Consumers moving at speed towards local payment methods – merchants should embrace the change

A new white paper from local payment specialists, Boku adds to an emerging consensus that, across the world, consumers are beginning to turn their backs on card-based payments and card-linked wallets.

As outlined in the paper, “What 19th century economic thinking can teach us about 21st century payments – and how e-commerce players ought to respond“, Boku has worked with Juniper Research to analyse e-commerce payment data from 37 major markets worldwide.

Together, they highlight global, regional, and country specific trends, and present mid-term forecasts.

And they conclude that, across the world, consumers are rapidly adopting new payment preferences and exhibiting new behaviours.

By 2028, card-based payment, including card-linked wallets, is set to account for just 41% of global e-commerce payment value – down from 50% in 2022.

Regional Differences

Even in regions where card-based payments currently dominate, the shift is underway and gaining momentum.

In North America, card-based payment is predicted to fall from 76% in 2023 to 66% in 2028. In Europe, over the same timescale, it will slip from 71% to 57%.

In other regions, where card-based payment starts with a lower share, the shift looks destined to be starker and swifter.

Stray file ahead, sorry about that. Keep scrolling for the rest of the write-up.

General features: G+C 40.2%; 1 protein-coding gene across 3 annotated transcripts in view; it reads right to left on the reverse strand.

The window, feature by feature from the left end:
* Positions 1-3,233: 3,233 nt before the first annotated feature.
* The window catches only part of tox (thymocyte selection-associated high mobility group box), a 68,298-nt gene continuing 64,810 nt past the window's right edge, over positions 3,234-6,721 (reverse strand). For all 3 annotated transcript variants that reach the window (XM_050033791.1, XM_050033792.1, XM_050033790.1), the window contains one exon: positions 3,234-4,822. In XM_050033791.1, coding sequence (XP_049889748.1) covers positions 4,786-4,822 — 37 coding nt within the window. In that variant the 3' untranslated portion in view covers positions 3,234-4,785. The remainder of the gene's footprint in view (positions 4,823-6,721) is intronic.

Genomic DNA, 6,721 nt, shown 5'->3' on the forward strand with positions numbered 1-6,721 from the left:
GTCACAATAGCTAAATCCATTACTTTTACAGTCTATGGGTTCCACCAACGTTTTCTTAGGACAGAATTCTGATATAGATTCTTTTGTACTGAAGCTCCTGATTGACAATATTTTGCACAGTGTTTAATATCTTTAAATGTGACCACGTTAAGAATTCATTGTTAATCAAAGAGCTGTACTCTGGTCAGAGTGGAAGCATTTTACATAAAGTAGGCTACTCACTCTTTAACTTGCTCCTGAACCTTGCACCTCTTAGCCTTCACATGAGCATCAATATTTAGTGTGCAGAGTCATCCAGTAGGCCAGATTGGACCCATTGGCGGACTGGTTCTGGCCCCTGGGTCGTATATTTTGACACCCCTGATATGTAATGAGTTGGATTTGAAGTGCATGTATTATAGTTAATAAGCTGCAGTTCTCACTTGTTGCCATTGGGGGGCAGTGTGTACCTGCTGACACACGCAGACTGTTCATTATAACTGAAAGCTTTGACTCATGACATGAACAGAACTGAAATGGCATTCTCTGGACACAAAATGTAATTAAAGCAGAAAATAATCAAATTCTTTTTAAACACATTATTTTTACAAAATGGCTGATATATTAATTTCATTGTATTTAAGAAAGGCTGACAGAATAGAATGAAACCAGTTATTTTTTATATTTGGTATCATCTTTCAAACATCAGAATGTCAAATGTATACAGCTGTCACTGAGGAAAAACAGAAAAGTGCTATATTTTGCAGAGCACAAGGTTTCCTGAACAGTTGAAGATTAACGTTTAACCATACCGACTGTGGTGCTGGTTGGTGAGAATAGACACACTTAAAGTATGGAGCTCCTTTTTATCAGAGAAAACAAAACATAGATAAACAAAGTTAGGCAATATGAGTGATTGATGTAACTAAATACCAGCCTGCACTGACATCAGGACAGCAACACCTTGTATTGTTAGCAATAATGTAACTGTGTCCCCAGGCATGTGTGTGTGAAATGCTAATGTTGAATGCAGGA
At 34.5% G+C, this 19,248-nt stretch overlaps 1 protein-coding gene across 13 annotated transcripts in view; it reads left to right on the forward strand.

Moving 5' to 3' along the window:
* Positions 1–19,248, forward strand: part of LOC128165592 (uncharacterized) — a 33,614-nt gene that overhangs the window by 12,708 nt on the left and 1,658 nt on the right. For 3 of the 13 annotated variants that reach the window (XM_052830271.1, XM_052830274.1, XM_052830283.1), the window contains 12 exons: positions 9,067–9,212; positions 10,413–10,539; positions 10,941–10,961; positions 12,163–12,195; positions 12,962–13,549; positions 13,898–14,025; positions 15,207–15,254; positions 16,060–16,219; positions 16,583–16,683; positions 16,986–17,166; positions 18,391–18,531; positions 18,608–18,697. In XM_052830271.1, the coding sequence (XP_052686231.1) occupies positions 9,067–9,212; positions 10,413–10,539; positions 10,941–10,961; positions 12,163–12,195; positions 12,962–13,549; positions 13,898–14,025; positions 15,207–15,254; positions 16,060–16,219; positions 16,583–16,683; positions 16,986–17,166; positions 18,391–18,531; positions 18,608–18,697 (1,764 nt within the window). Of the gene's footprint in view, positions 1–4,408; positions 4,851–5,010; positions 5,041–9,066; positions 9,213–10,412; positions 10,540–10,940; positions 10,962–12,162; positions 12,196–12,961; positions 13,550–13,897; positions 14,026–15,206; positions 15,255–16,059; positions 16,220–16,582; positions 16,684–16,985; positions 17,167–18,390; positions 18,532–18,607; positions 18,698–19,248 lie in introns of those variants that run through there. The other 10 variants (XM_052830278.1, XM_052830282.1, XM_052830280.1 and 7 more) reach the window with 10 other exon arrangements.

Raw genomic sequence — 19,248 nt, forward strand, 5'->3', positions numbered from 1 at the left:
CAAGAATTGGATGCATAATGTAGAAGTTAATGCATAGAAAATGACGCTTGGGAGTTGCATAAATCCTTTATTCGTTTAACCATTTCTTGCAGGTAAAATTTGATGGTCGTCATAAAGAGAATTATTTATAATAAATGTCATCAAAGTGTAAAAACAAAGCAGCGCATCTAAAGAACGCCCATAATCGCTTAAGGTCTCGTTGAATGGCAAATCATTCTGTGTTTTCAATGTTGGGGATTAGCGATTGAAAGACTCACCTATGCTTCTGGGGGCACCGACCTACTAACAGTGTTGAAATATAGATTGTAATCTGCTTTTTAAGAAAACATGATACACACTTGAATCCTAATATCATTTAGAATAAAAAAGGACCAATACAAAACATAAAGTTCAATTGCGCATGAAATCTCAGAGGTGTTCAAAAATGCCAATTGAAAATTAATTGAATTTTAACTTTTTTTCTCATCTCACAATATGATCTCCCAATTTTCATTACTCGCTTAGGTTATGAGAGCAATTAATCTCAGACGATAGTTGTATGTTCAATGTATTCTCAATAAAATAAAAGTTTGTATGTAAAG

Boku is not a lone alone, with several other analysts reaching similar conclusions.

In its latest Global Payment Report, McKinsey & Company says the world is on the cusp of a new payment era, moving from the Account Era to the Decoupled Era.

A driving force, it believes, will be consumers, who “have an even greater voice than in the Account Era as they seek convenience, affordability, and security”.

Similarly, in its 2024 Global Payments Report, Worldpay says: “We’re entering an era where choice is the main driver of the payment landscape. Consumers and their collective choices are the new centre of payments gravity.”

It’s likely that many e-commerce merchants may be exasperated by the shift. Having spent so much time and effort perfecting their card-based payment flows, the last thing they want is a new disruption.

And to complicate matters, the emergence of local payment methods means that, instead of benefiting from a consistent or harmonised global approach to payments, e-commerce merchants will need to accommodate a myriad of country-specific schemes and nuances.

Boku argues that, in fact, there are good reasons for digital merchants to embrace and enable the change.

That’s partly because it makes sense from a customer service perspective, with added payment choice having a profound impact on conversion rates. And it’s partly because it makes sense from a commercial and operational perspective, because some of the newer payment options are simply a more elegant and fit-for-purpose way of processing digital payments.

In the paper, Boku concludes: “Digital merchants should therefore view the emergence of additional payment methods, not as an encumbrance, but as an opportunity for innovation, differentiation, and operational efficiency.”

Download a free copy the new white paper now for more on how the rise of local payment methods are going to impact the way we do business in the future.


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